Tryptophan is one of the standard 20 amino acids as well as an essential amino acid in the human diet which means that it must be part of our diet. They act as building blocks in the body’s manufacturing process of protein. It also works a precursor for:  the production of serotonin which in turn can be converted to melatonin. So far so good, don’t exclude cheese but keep the tryptophan rich foods such as cheese and turkey for moments when you need energy i.e. not right before bedtime.

I sleep best when I don’t dream intensively so eating cheese or anything at all before bedtime makes my sleep even worse and I dream more, move more and so it prevents me from getting a nights restful sleep.

Written by Queen of Sleep

February 7, 2012 at 8:08 am

Queen of Sleep is back from no net reception!

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How many sheep can you count?

I have been on a writing course and a holiday in areas of England with no internet access at all. Who knew they existed in 2011?

It’s been lovely, restful and absolutely amazing and that is just an understatement. I have pushed my energy levels to the max but been with people I trust so I have felt absolutely safe. I wonder why it seems so difficult for some people to understand what living with narcolepsy is really like and so easy for some others. It is probably a combination of life experience and empathy skills that makes all the difference. Imagination and the ability to put yourself in another person’s shoes/situation and really feel what it could be like to have/be “……….” The ability to feel empathy is only the beginning. Some need processing time or will try to help straight away. For example, I can cure you with XYZ. Maturity in facing difference can only come from knowing that 1. Never give advice without having been asked. 2. Listen (properly) 3. realise and accept that you and your history (point of view) is one of many and that your advice might not be right and yet that at the same there could be one of many right answers. People are quick to judge and quick to categorise in order to feel more secure. I have pushed many potential friends away by being too upfront and in your face with explaining EVERYTHING about narcolepsy. Perhaps it’s a stage you have to go through when dealing with and accepting a condition. I feel that I have now left it behind and my personality has started to come forward more.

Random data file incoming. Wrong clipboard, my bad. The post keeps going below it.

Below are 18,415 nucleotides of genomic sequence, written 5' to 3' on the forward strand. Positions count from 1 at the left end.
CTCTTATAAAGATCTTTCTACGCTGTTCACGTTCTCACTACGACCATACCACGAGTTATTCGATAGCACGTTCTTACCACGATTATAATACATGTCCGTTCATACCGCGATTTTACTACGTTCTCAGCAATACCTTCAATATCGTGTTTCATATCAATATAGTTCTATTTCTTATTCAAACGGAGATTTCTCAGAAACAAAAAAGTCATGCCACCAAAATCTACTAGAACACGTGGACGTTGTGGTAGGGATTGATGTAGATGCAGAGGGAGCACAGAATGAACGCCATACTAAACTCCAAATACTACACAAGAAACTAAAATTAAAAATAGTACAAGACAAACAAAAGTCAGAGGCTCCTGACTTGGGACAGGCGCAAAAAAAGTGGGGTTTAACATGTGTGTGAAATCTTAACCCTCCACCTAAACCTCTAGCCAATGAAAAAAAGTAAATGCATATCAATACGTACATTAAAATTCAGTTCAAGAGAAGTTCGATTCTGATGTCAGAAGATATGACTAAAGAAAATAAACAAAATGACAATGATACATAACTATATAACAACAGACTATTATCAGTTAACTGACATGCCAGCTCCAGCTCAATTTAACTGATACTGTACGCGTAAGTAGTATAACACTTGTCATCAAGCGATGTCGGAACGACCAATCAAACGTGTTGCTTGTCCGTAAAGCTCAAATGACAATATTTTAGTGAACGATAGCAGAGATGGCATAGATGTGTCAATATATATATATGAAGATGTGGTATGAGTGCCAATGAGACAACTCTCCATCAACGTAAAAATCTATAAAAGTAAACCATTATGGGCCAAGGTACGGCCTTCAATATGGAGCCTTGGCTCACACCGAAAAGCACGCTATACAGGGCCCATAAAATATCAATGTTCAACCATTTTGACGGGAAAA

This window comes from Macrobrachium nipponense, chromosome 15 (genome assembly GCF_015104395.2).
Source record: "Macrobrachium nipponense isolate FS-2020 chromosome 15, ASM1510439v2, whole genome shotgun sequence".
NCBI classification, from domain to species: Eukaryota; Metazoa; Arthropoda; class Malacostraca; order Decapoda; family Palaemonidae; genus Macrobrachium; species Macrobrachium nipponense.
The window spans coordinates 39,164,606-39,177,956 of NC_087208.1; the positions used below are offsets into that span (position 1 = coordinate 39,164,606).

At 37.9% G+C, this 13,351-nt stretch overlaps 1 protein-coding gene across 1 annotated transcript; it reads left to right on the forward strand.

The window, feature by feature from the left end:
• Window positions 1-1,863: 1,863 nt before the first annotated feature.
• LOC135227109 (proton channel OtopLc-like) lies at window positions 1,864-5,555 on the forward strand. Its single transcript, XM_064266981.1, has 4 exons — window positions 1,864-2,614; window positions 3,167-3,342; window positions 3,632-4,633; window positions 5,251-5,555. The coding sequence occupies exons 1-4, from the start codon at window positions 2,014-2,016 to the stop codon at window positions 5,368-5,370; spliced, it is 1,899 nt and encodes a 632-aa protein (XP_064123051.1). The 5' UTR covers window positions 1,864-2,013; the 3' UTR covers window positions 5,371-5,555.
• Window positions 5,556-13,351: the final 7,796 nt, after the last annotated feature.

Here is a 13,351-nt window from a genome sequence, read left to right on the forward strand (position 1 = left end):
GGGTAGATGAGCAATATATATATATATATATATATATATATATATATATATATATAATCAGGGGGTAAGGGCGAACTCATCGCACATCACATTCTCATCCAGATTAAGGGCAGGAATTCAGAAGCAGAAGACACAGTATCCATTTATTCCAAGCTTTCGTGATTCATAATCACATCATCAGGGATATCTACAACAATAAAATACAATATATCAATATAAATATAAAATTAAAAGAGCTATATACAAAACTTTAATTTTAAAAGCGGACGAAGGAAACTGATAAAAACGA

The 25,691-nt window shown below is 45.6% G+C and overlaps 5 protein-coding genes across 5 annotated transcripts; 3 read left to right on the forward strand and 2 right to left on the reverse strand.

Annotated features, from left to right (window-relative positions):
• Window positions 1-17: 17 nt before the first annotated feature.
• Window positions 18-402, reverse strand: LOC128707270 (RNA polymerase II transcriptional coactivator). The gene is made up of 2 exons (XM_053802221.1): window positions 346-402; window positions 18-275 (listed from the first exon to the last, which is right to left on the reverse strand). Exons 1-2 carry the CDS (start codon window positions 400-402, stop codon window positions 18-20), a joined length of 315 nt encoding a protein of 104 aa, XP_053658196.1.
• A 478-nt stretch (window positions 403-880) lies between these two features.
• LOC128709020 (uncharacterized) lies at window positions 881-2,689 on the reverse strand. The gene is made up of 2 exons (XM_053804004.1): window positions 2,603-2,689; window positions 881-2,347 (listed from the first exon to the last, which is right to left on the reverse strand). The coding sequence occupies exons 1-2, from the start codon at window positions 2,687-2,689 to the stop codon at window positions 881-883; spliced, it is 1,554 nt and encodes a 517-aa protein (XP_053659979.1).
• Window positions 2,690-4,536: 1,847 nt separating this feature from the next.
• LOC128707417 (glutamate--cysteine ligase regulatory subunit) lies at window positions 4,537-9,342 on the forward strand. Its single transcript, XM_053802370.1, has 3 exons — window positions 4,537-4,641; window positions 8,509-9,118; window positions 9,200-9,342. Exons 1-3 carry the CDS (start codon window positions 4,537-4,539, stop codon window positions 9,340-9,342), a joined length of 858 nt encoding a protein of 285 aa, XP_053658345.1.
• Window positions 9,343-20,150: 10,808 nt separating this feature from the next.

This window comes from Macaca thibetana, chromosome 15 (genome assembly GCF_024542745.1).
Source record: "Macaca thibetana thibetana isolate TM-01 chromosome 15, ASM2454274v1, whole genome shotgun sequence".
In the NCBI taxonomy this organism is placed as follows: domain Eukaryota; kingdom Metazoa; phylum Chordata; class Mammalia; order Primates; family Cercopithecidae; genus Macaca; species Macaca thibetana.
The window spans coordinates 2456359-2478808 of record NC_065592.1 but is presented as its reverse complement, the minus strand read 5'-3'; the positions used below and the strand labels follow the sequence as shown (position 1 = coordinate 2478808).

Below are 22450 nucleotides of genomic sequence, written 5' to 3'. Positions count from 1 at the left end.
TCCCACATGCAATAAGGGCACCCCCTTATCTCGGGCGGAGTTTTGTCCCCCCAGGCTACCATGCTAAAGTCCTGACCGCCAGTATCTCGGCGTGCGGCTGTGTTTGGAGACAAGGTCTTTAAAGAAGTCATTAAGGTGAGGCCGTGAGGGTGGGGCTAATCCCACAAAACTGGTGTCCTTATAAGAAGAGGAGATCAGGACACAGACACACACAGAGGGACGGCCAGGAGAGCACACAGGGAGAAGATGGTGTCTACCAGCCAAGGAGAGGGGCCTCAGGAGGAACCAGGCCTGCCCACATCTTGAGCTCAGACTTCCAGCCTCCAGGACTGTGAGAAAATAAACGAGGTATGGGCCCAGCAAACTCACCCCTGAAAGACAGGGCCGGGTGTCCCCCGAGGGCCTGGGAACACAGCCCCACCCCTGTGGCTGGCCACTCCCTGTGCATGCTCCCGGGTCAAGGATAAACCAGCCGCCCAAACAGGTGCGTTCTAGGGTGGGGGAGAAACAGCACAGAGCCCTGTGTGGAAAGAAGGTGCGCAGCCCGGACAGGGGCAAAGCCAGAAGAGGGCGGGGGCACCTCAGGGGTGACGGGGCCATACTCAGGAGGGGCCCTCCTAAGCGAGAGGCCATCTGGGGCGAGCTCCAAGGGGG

There are stages in life that could affect the quality of sleep for women, for example pregnancy, here is a summary of these:

20’s and 30’s: Check your thyroid. My neurologist checked my thyroid as part of the Narcolepsy diagnosis. New moms can get postpartum thyroiditis, which 5 to 10 percent of women develop in the year following delivery. If you’re too jumpy to sleep or have extreme fatigue postpartum, see your doctor.

20’s and 30’s: Depression – feeling blue can cause sleep difficulties some antidepressants may also have sleep related side effects. Ask your doctor about your antidepressants!

40’s: Check when/how often you go to the toilet at night! It could be a urinary tract infection because .”Decreasing estrogen levels in the mid-40s leads to a thinning of the lining of the vagina and bladder, which makes perimenopausal women more prone to infection,” says Dr. Corio, author of The Change Before The Change. Talk to your doc if you notice a change in your bathroom habits.

40’s: Deep sleep decreases in your late 40’s making night-time awakenings more frequent. Improve your restorative sleep  (called delta or slow-wave sleep) by exercise more. Aim for 30 minutes of moderate aerobic activity on most days, suggests Wilfred R. Pigeon, PhD, director of the Sleep and Neurophysiology Research Lab at the University of Rochester Medical Center.

Your 50s+: Check the prescription drugs you may be taking for high blood pressure and cholesterol. They could affect your sleep. Check with your GP and if it is a potential problem ask if it might improve your sleep to take the pills in the morning instead of the evening.

Your 50s+: Check the prescription drugs: statins for cholesterol-control can deplete your body’s muscles of co-enzyme Q10, a natural protein required for normal functioning of muscle cells; the resulting muscle aches might make falling asleep a challenge. Ask your GP/Neurologist/Sleep Doctor if you might benefit from taking a co-Q10 supplement.

Your 50s+: Snoring and Sleep Apnea (OSA). There is a greater possibility to develop sleep apnea after the menopause when progesterone levels drop and it’s common to gain some weight.


Written by Queen of Sleep

May 6, 2011 at 2:53 pm

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Written by Queen of Sleep

March 5, 2011 at 12:16 pm

Posted in Lifestyle Tips

Tips To Battle Your Sleep Disorders And Get Some Rest by Dr. Georgianna Donadio/Whole Health and Nutrition Expert: at DailyStrength Doctors and Advisors

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Tips To Battle Your Sleep Disorders And Get Some Rest by Dr. Georgianna Donadio/Whole Health and Nutrition Expert: at DailyStrength Doctors and Advisors.

Dr. G Donadio writes that :The lack of proper sleep impacts our immune system, blood pressure, digestive function and even our mental clarity.

Queen of Sleep writes: Immune system, tick! Digestive function, tick! Mental clarity, tick! Stress, tick! Lack of exercise, tick!

Can you believe it? There are 90 known sleep disorders! She adds that RLS is the most common sleep disorder. Occasionally, I get it if I loose my routine and fall victim to stress but what I didn’t know is that it potentially can be relieved/improved with a calcium supplement before bedtime.

She ends the article with suggesting sufferers to take a whole food mineral supplement and multi-vitamin. She sounds like my kind of Dr. because these are most of the areas I have targeted in the last year that have had a positive effect in helping me manage narcolepsy better.

Written by Queen of Sleep

March 5, 2011 at 12:16 pm

How To Use Thought Stopping to Vanquish Negative Emotions by Susan Quinn/Therapist: at DailyStrength Doctors and Advisors

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Written by Queen of Sleep

February 5, 2011 at 4:01 pm

Posted in Lifestyle Tips